How to Make an Editable PDF that Auto-Populates Words from a List. A Tutorial for TPT Sellers | Apples to Applique

It's no big deal, just move, resize, delete, and add text boxes as you wish, until they are where you want them.

How to Make an Editable PDF that Auto-Populates Words from a List. A Tutorial for TPT Sellers | Apples to Applique

How to Make an Editable PDF that Auto-Populates Words from a List. A Tutorial for TPT Sellers | Apples to Applique

At this point, the text fields all have unique names. Now that you have all the fields sized and placed where you want, it's time to start renaming them.

For this product, since I put 25 rows on the Class List sheet, that turned into 25 text fields with different names. When you create a form in Adobe, every text field with the same name will auto-fill with the same text you type in, so we are going to change the names of text fields wherever we want the same words to appear throughout the document. Remember on that first page where all my rows were called "Class List Row 1", "Class List Row 2", etc.? Whatever names I used for the text fields on that page, that's what I'm going to use now on all my other pages.

I will pull up the first "My name is" page. On this page, I want the student name to appear at the top and on the left-hand side, which is where I had previously put my text fields.

How to Make an Editable PDF that Auto-Populates Words from a List. A Tutorial for TPT Sellers | Apples to Applique

Now, I am going to rename those text fields. I am going to call each of them "Class List Row 1". I right-click on the text field and select "rename field", then type in "Class List Row 1". I do this for each text field on the page.

Then I pull up the "I can trace my name" sheet. I want the same student name to show up on every handwriting line on the page. So I rename every text field on this page to "Class List Row 1".

How to Make an Editable PDF that Auto-Populates Words from a List. A Tutorial for TPT Sellers | Apples to Applique

Then I will repeat this process for all of the remaining pages. I pull up the next "My name is" sheet and change the name of every text field to "Class List Row 2". I pull up the next "I can trace my name" sheet and change the name of every text field to "Class List Row 2". This can be a tedious process when you are doing 25 pages at a time, but it saves your buyers so much time!

Once everything is renamed, anything you type into any field titled "Class List Row 1" will automatically show up in every other text field that has that same title. The words in any field with the same name will always be the same. But the cool part is, they can all be formatted differently!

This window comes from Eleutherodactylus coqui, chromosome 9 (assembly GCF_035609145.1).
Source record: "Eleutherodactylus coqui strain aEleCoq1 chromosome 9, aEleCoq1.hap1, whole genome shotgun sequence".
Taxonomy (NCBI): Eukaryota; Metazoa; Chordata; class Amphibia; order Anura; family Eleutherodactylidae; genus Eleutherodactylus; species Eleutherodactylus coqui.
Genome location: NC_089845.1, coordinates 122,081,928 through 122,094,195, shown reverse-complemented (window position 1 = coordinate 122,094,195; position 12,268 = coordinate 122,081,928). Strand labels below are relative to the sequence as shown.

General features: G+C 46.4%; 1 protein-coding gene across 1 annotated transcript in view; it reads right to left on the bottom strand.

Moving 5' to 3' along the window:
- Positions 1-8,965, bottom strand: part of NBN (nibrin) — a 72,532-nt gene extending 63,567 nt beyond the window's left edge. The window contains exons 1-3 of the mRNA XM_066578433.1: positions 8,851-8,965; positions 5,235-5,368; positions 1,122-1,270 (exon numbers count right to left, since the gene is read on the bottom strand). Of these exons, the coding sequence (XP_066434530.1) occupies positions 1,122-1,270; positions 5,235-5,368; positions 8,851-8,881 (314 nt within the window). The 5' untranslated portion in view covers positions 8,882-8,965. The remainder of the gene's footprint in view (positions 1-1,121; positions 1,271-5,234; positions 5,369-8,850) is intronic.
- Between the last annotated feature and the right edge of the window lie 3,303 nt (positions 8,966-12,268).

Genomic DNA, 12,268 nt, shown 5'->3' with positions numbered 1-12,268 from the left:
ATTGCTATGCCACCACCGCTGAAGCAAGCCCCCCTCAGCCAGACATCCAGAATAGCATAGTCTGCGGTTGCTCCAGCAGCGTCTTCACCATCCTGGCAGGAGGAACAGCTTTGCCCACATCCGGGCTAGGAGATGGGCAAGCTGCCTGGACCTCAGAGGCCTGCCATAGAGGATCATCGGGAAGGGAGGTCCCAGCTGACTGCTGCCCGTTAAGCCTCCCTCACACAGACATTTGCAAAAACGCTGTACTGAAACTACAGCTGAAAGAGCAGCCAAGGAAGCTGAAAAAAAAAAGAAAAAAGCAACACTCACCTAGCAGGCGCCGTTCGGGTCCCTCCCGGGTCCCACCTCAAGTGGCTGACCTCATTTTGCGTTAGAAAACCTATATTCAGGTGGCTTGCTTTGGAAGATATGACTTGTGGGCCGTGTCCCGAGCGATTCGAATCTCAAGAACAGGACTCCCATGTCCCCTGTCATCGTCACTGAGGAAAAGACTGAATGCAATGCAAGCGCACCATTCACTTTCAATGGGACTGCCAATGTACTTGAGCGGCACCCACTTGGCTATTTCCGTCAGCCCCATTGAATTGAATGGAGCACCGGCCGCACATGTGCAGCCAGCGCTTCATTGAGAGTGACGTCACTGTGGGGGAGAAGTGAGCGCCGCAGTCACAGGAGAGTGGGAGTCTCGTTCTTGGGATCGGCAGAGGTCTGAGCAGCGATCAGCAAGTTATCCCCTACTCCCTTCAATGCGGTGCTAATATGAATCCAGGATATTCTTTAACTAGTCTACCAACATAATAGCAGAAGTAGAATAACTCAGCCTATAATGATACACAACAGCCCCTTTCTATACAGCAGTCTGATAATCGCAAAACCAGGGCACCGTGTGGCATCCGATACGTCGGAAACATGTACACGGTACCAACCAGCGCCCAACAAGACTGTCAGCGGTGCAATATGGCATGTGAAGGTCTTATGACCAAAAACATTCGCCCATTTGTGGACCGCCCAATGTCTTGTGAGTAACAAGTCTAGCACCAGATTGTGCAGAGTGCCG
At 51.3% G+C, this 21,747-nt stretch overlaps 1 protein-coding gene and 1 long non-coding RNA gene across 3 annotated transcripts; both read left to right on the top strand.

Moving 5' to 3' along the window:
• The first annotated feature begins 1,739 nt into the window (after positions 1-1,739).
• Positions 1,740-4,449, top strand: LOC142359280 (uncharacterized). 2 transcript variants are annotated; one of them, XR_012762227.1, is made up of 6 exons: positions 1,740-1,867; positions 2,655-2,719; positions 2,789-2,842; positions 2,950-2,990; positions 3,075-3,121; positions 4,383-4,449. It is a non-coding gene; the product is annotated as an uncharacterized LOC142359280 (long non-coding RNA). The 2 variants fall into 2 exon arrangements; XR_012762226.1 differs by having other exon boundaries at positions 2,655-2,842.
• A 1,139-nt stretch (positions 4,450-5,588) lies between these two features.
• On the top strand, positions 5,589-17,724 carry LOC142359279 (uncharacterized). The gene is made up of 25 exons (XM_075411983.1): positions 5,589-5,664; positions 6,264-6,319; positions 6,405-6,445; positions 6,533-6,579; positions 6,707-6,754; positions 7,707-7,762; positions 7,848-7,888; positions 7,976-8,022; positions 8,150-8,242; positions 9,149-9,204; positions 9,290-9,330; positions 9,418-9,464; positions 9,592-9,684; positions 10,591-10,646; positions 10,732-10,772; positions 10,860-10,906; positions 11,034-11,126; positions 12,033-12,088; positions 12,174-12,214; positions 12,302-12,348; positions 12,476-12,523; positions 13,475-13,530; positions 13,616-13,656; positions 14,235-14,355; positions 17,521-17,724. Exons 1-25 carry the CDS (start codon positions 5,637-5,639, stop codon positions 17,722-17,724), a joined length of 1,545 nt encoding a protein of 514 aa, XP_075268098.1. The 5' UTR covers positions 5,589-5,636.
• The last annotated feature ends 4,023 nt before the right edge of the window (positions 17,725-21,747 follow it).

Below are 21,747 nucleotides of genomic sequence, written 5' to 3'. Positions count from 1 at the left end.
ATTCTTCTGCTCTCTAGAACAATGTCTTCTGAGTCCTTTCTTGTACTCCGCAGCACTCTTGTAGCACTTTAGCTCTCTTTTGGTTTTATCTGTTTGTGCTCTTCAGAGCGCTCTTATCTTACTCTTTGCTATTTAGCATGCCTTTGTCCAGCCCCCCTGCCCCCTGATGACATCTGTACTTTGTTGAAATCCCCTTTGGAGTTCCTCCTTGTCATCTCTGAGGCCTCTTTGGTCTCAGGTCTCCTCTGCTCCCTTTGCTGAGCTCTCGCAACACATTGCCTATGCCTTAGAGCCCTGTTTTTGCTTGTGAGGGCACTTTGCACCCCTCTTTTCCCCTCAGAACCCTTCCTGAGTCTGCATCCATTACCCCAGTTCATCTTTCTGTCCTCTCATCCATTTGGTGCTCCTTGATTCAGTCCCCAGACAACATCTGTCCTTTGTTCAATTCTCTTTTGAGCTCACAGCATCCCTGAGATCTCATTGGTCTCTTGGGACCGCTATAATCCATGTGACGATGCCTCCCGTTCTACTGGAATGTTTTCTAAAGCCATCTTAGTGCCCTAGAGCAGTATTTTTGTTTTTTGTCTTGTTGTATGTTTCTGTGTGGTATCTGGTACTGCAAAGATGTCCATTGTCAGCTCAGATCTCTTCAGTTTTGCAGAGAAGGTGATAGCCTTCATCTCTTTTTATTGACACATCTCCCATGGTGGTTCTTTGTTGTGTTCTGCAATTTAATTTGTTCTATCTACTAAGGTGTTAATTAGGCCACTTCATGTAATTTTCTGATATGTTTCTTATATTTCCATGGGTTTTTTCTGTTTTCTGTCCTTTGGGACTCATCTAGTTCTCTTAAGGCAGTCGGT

So, using my example, I want a primary printing font at the top of the "My name is" sheet, a box font for students to fill in on the left-hand side of the "My name is" sheet, and a traceable font on the "I can trace my name" sheet.

First, I like to open up my original document in PowerPoint (or whatever program you use to create) and play with the fonts and sizing until I find what I like. As a word of caution, make sure that the font artist from whom you purchased the font allows for embedding fonts in their terms of use! Some font artists do not allow this.

Once you have decided on a font and figured out the size of font you need, go to one of your product pages (not the list page--the font on that one doesn't matter) and right-click on a text field. Select "Properties".

How to Make an Editable PDF that Auto-Populates Words from a List. A Tutorial for TPT Sellers | Apples to Applique

Next, select the "Appearance" tab. There, you can select a font and size. When you embed the font in this way, whatever font and size you select is what will show up for the buyer, even if they do not have that font installed on their computer!
There is a little drop-down menu for font sizes, with just a few options. If those options don't work for you, as they didn't for my product, you can click in the font size box and type in the size you need.

How to Make an Editable PDF that Auto-Populates Words from a List. A Tutorial for TPT Sellers | Apples to Applique

There are other tabs you can select, as well, such as the "Options" tab, which allows you to align the text to the left, right, or center.